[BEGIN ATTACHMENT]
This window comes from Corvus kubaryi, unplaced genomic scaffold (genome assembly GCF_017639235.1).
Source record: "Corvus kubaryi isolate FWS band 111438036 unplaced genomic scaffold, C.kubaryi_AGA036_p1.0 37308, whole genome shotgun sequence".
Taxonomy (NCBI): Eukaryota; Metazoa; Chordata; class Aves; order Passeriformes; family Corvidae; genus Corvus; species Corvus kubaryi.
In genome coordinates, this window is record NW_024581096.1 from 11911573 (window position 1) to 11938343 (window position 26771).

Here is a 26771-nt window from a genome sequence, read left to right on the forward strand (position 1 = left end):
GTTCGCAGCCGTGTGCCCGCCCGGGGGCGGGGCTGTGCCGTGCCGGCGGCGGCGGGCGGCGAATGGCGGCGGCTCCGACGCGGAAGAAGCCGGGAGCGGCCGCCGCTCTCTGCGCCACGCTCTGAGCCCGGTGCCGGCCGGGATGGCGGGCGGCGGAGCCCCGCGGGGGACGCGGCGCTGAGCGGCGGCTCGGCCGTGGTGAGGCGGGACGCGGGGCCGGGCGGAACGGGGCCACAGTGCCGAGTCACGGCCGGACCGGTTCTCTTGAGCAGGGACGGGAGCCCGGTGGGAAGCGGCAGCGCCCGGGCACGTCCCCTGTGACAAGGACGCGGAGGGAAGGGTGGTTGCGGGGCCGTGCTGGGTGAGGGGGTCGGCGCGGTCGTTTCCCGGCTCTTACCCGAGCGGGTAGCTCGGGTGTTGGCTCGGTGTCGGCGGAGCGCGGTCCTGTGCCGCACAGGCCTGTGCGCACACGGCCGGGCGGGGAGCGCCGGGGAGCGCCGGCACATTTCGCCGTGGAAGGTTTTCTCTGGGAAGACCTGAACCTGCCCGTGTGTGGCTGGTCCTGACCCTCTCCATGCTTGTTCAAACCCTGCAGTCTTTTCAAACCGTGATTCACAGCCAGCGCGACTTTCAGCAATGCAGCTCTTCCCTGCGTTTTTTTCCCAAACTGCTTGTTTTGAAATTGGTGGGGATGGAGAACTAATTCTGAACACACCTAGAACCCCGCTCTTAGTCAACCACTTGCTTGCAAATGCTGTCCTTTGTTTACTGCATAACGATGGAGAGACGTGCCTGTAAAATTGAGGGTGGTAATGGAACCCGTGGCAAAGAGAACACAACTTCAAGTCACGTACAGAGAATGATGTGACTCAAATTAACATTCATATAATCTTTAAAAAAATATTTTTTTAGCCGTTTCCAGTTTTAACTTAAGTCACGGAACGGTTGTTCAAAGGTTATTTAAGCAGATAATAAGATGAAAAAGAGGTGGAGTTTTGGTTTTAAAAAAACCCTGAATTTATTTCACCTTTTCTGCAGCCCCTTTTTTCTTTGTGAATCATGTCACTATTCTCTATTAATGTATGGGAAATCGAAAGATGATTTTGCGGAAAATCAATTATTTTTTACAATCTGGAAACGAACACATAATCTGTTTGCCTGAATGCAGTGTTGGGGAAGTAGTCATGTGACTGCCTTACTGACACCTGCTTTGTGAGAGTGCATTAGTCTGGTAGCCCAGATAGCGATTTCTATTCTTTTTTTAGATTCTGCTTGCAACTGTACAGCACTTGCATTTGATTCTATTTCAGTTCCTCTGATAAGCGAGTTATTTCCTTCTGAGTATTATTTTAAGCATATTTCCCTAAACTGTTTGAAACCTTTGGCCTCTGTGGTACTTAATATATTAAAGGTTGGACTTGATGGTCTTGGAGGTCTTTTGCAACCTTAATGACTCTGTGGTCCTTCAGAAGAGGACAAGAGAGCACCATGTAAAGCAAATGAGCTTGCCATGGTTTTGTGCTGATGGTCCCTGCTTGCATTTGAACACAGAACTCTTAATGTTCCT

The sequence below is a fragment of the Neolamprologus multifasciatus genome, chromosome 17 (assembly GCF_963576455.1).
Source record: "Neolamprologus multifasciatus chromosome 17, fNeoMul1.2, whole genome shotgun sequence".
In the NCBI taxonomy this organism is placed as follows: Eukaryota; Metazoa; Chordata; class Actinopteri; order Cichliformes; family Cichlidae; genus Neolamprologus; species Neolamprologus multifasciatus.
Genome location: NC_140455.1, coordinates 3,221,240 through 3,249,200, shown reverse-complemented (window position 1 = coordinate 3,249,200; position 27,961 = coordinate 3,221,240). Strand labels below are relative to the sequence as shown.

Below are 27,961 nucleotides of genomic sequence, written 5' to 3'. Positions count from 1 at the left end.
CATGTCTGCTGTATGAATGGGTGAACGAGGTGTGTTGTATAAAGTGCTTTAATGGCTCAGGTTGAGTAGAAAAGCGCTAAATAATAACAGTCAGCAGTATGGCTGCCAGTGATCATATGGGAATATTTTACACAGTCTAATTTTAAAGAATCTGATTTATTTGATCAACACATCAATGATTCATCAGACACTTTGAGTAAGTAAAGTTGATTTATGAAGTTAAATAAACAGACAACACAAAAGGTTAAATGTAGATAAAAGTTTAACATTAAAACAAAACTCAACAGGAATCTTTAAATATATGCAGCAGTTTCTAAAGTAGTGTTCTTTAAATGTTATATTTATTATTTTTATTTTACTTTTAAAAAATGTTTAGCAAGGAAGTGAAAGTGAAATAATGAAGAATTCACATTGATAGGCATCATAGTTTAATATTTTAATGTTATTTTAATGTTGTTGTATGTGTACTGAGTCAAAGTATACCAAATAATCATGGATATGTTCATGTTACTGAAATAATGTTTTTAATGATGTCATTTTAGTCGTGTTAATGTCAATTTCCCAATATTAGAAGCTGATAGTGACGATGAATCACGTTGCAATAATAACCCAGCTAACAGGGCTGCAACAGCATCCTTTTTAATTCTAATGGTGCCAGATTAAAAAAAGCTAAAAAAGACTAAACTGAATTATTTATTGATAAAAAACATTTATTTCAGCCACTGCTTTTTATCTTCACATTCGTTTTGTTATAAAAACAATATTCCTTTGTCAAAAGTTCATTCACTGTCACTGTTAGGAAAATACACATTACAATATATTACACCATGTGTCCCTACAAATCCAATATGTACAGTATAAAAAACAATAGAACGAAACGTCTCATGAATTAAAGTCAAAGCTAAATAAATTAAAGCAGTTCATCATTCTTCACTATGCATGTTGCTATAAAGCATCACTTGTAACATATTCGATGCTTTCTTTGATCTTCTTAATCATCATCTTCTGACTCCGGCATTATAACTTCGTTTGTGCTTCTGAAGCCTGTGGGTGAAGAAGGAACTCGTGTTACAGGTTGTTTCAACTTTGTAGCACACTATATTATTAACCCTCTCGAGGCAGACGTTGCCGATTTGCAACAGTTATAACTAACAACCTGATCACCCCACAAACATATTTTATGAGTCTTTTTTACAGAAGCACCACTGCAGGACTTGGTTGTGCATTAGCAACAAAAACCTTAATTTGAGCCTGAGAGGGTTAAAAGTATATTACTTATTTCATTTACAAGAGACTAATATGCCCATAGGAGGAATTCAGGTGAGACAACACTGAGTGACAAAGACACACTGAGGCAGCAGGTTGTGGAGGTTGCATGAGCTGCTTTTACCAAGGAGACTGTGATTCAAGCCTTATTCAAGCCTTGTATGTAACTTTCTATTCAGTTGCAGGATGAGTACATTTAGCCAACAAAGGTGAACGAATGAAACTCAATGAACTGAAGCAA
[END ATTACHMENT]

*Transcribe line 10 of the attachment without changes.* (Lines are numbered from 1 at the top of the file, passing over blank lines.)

Genome location: NC_140455.1, coordinates 3,221,240 through 3,249,200, shown reverse-complemented (window position 1 = coordinate 3,249,200; position 27,961 = coordinate 3,221,240). Strand labels below are relative to the sequence as shown.